Another weekend has passed; I did not do much this weekend. I am waiting on my paycheck, which I will get this week in cash because I have not received my alien registration card yet. There is nothing like getting paid in cash. Today I went with the two other white teachers (only one is American, other is British) to Hwaseong fortress in Suwon. It is quite a place. It is actually a part of Suwon and quite the popular tourist attraction. Construction of this fortress began in 1794 and went through 1796. The cool thing about this fortress is the wall; it seems like it is the Great Wall of China’s younger brother (much younger, like just out of the womb younger brother) It is around 3.43 miles (I did the conversion from kilometers for everyone) Everything over here is measured differently from the USA, actually just about everything in the world is measured differently from the USA. The wall that runs 3.43 miles actually has a city in it. The fortress and walls gave a major strategic advantage to the local warriors because of the protection it gave them from the enemy. After entering through the walls, there is a huge market place ( I love street markets) they tend to have amazing food at incredibly low prices. I had smoked octopus tentacles because a street vendor offered me one and it was amazing. From the burgers with BBQ sauce, to the orange chicken, waffles, pancakes filled with syrup and walnuts, chicken kabobs, dumplings, waffles with beef, I could go on and on. Anyways, it is fun and a very interesting thing to kill time and satisfy hunger. After walking through the market we stumbled upon a Buddhist temple. This temple was right outside of the market; it was elevated a little bit and was very peaceful. It was amazing how quiet it was because it was so close to the markets which were so busy. It felt like we were out in the country. The temples were cool; the colors used in the artwork were amazing, it was so bright, and so artistic. You could not spot one nail in any of the temples; which is what they take pride in. It really was a cool thing to see. It was interesting to see how the artwork has held up in the cold weather after all these years.
Another week of work is ahead; next weekend I am planning a trip into Seoul and maybe see more of the nightlife that Seoul has to offer, which is pretty exciting because the nightlife is supposed to be amazing and the bars do not close down until the last customer has left. I will be headed to more sights hopefully on Saturday and I will update anything that has happened after next weekend. I have updated my technology in drying my clothes. I no longer use my floor. I bought a jump rope which is connected to two different parts of my room and hang my clothes on that. The technological advancements in this apartment are amazing, next week I might have a microwave.


Thursday, January 7, 2010


Some new Pictures- Copy and past link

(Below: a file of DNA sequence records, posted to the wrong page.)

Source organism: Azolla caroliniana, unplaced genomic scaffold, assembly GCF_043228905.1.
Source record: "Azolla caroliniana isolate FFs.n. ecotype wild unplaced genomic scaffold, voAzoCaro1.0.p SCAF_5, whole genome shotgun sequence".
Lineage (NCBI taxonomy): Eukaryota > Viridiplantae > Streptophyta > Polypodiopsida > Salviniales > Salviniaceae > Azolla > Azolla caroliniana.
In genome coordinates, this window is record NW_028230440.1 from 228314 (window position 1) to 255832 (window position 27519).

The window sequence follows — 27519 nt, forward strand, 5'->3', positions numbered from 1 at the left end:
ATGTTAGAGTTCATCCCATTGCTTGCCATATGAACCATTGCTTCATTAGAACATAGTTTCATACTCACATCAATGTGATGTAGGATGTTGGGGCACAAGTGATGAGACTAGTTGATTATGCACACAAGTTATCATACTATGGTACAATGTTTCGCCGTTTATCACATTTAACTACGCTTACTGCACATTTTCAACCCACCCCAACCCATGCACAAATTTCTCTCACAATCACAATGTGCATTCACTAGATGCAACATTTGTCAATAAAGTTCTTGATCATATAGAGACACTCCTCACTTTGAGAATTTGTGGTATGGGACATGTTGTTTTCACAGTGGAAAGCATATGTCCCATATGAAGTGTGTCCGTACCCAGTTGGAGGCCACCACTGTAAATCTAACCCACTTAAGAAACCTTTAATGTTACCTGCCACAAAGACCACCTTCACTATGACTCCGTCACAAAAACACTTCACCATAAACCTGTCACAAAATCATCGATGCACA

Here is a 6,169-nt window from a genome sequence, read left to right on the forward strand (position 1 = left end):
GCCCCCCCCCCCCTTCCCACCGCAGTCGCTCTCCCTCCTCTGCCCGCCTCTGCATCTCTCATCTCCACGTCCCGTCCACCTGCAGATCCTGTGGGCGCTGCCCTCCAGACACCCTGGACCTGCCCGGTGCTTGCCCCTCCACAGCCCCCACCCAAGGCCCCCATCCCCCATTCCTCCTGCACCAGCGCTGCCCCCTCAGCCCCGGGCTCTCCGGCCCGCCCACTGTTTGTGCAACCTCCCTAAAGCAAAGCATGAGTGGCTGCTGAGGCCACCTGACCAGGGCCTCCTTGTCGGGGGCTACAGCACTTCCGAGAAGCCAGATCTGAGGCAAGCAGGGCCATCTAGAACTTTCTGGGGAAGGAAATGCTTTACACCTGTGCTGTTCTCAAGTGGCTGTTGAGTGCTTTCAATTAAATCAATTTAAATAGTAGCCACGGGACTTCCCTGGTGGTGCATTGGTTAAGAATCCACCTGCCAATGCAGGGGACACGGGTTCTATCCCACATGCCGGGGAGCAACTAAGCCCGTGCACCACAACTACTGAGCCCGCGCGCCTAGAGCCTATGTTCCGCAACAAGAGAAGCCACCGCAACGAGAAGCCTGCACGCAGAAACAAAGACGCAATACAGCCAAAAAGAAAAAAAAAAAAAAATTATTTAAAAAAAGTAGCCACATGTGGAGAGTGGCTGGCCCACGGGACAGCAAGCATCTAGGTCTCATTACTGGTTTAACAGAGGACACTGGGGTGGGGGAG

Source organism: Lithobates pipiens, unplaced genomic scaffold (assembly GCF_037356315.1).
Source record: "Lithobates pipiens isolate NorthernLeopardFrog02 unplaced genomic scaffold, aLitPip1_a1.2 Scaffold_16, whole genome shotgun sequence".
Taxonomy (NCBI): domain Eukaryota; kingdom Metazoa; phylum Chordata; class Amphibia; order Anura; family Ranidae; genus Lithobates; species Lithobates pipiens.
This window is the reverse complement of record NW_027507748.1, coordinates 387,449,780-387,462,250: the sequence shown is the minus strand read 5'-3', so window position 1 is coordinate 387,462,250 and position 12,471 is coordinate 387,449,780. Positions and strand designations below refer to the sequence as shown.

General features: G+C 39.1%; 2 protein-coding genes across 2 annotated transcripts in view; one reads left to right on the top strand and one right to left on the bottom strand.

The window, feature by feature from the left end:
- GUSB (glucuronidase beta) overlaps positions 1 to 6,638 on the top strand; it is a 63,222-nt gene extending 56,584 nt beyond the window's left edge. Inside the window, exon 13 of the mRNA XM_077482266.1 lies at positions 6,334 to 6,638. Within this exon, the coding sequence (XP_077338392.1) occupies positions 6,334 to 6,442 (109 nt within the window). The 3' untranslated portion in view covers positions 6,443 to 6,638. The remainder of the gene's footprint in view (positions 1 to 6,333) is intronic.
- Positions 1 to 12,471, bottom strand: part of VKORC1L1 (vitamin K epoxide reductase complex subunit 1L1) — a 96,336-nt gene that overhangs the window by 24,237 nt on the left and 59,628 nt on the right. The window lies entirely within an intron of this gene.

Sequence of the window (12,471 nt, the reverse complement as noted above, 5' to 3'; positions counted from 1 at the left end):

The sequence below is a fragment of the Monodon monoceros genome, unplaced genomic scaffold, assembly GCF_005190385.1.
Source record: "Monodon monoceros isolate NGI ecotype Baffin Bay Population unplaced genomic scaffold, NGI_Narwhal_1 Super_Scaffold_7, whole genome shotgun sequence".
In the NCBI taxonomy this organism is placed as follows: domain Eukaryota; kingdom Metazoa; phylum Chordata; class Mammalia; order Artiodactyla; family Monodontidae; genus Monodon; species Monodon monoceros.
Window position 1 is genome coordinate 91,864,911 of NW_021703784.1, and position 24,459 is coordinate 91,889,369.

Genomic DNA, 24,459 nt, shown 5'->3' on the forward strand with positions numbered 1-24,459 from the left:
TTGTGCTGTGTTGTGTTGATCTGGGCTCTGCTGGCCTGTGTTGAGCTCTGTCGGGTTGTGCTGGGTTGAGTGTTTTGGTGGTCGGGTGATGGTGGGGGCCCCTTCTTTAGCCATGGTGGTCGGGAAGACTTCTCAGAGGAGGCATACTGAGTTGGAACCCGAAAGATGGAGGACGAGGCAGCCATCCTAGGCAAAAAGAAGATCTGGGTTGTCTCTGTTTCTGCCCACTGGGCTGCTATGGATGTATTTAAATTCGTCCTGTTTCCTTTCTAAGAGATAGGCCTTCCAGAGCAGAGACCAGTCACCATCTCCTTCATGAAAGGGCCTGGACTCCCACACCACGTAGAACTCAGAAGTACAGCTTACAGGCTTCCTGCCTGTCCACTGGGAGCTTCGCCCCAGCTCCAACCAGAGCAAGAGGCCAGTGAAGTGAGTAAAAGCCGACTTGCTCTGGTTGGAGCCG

Snow in Suwon- Sunday night through Monday night we got about 8 inches of snow; you would have thought we got four feet of snow. As I walked into school Monday morning I got on the elevator to school with one of my students, as the elevator door opened, everything was dark. The door to the school was shut, I wondered if we had gone onto the wrong floor; so I hit another button to change floors and go back to the correct one, we were on the right floor. My student and I go downstairs (my student was about 6 years old and we hung out in the hall. I was waiting for her to start crying but she never did. Ten minutes later other employees came to the building; everyone was late except Molly (the six year old) who her mom drove through the snowstorm to get her to school on time, yet the people that run the school did not even get to school on time. Eventually all the teachers came in and we all sat in our office and did nothing for a while; waiting for the rest of the students to come in. About 40 minutes after school is supposed to begin half the students arrived on the school bus. I soon found out that Suwon does not get snowstorms like this. IT SHOWED. The rest of the day was not devoted to teaching rather having the kids play around in the jungle gym that is in the school. (it is inside) 1pm we all got sent home; this is were Suwon, South Korea gets pushed back to the 1800’s. It seems like no one has shovels, people are using brooms, cardboard boxes, and their feet to clear the snow. Asians tend not to be good drivers in perfect driving conditions so in the snow, it got ugly. On my one minute walk back to my apartment I must of saw ten cars stuck in snow; pushed most of them out and realized how unprepared they were for the snow storm. I went inside to get warm, then walked around (fighting boredom) I was looking forward to getting back to teaching because I had nothing else to do after the long vacation. Now with the snowstorm the internet has gone down, it is a complete mess outside and cold and nothing to do. I read a lot over the past few days. Another teacher got a call from one of the women we work with and school is cancelled for Tuesday also. Now it is time to get really bored. I played chess for the first time in probably a decade. After a while I decided to walk around and grab dinner from my restaurant I go to once a day. It cost me about 2,000 won to get enough Gimbap (which is the Korean way of saying sushi) and thank God for this meal because most of Korean food is not to tasty. Kimchi, which is the Korean staple food is now grown to be absolutely disgusting. I was talking about this with another teacher. That in the beginning we would eat it, then the excitement wore off and it is just disgusting now. It is a good thing Suwon is known for its BBQ meat; without that this would be a tough place to eat, and also my gimbap place. Tuesday afternoon I went for some gimbap and walked the streets which most are still not plowed. (The one main road is plowed) and by plowed, they had a backhoe. They came in and picked up the snow with its huge shovel. They did not even use any plows; it was quite entertaining to see. I think it is safe to say that the snow really caught them by surprise and they do not often get snow. So now the roads that have not even been touched are even narrower then the already narrow streets they had to begin with, they are icy, and many cars spin around the place. The good thing about the snow is that it hides the awful smell from the sewer. On my short walk to work there are places where if one was severely hung over it would not be a pretty site. I noticed how much better the infrastructure in Japan was then Korea. Korea’s is not bad; but it is nothing compared to Japans. And not even close to the good old USA.